City officials in Maryville have spent much of the past month trying to plug leaks. No, not that kind of leak — there haven't been any stolen documents, whistleblowers or mysterious late-night emails alleging political skullduggery.
In fact, City Manager Greg McDanel and Public Works Director C.E. Goodall have made every effort to let folks know what's going on. It's just that the city's underground water lines keep, well, leaking.
Since Memorial Day weekend, there have been three water main breaks in Maryville, the most recent one last Thursday, when water began bubbling up under an asphalt patch at the corner of West Edwards and Dunn streets.
The first incident, on the Sunday before last month's holiday, took place on Highway 136 on the east edge of town. Several thousand gallons of water spewed from a broken 12-inch main, buckling the pavement and forcing crews to work into the early hours replacing pipe and making temporary repairs to the roadway.
City crews responded to another pipeline break on July 2 at East First and Davis streets, where there were actually two leaks, one caused by a ruptured pipe and the other by a malfunctioning valve.
Permanent repairs at the site are scheduled for Tuesday, when the intersection will be blocked to traffic for most of the day. In addition, water will be shut off over an approximate four-block area from about 9 a.m. until sometime that afternoon. Affected residents have been notified and urged to fill containers with water for drinking and washing.
As every homeowner knows, plumbing mishaps happen. But four times in a little more than four weeks? What's going on here?
Wear and tear, McDanel said Friday. Maryville has an aging drinking water infrastructure, and some parts of the system are simply beginning to break down.
There is also the possibility that this summer's drought is drying out subsoil, causing earth and rock to shift and stressing underground lines. But McDanel said that while that could become a problem in the very near future, the recent rash of water leaks were caused by worn out pipe.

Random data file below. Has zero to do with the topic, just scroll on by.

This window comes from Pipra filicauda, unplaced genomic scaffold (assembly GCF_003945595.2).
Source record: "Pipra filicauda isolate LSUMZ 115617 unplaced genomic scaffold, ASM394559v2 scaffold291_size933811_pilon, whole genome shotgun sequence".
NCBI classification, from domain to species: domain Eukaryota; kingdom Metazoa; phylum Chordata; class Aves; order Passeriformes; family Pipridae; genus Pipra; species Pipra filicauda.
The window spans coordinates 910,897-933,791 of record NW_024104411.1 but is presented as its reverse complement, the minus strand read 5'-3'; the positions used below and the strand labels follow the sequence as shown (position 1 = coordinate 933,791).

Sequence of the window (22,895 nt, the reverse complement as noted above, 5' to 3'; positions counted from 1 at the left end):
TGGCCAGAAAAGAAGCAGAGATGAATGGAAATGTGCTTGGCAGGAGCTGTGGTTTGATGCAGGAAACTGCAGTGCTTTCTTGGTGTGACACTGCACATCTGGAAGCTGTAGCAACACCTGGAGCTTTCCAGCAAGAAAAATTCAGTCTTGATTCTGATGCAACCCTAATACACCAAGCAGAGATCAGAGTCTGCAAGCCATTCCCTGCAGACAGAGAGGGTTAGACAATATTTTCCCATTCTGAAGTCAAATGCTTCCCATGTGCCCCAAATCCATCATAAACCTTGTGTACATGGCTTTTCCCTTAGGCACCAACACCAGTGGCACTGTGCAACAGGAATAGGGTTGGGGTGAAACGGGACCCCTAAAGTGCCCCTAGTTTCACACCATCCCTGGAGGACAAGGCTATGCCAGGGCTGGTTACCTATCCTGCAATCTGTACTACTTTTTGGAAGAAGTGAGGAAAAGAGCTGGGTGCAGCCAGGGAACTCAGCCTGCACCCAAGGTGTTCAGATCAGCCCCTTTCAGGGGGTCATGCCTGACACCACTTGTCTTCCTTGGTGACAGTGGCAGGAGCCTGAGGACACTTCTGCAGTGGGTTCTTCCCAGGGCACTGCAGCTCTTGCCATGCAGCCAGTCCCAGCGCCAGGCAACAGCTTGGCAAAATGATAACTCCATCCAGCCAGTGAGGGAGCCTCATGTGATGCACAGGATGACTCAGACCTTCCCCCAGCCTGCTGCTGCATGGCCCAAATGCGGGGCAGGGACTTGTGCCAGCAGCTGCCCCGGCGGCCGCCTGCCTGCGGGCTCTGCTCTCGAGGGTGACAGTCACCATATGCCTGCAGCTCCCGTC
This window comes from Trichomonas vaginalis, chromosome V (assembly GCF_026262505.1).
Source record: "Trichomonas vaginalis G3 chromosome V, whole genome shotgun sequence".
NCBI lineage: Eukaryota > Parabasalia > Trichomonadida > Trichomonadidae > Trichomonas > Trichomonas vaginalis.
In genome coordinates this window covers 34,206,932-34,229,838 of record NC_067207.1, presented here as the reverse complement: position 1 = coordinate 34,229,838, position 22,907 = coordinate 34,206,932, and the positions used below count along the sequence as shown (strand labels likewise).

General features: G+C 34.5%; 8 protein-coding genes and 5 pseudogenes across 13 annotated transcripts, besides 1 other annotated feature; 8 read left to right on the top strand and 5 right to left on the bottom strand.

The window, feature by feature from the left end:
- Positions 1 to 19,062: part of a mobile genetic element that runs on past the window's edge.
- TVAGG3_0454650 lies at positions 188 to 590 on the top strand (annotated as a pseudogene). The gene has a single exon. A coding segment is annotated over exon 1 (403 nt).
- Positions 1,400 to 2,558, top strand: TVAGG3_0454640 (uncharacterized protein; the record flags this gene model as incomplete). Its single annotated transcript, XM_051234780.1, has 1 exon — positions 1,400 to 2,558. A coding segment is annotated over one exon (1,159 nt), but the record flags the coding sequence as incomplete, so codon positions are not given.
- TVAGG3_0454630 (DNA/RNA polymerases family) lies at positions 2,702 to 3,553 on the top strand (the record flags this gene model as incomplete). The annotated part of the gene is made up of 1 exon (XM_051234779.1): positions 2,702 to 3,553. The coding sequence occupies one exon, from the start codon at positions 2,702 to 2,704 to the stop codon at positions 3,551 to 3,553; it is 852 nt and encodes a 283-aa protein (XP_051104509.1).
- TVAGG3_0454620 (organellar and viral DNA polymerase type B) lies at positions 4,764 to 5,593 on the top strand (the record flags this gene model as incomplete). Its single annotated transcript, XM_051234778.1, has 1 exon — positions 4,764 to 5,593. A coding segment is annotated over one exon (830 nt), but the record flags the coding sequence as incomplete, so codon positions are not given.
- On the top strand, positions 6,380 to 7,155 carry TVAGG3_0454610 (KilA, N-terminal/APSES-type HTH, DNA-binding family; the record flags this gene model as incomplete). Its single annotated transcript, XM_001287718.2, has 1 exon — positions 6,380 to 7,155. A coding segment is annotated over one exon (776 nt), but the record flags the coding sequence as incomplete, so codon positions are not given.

He further speculated that increased water usage by Maryville residents during the dry spell — people watering lawns and filling swimming pools — may also have had an effect.
Which brings up the question, what kind of shape is Maryville's water supply system in, and what will it cost to fix?
"I think the system is in pretty good shape," McDanel said. "Though certainly there are some critical issues we need to address."
One of those issues is the need for a new water main between the treatment plant near the One Hundred and Two River bridge and Depot Street. That's the main that broke just before Memorial Day.
Page 2 of 2 - McDanel said the line is about 50 years old and is possibly the oldest part of the city's drinking water infrastructure. The City Council has discussed replacing it several times over the past several years, but other priorities always took precedence.
Not any more. Replacing the main has been moved to the short list of infrastructure projects the city needs to complete as soon as possible.
Engineering the new line is to take place this summer with construction scheduled before the end of the year at an estimated cost of $750,000.
In addition, McDanel said a new main, a "north loop," could be constructed next year. He explained that another primary pipeline bringing water into the city will ease pressure on secondary lines that carry water to homes and businesses.
Another upcoming project includes new water pipe running north and south along South Depot Street, a badly dilapidated thoroughfare scheduled for reconstruction.
McDanel said he believes Maryville's water supply system is sound, and that repair, replacement and maintenance of aging pipes is simply a task that the city has to deal with.
"We're in good shape, but like any infrastructure it's a continual process," he said.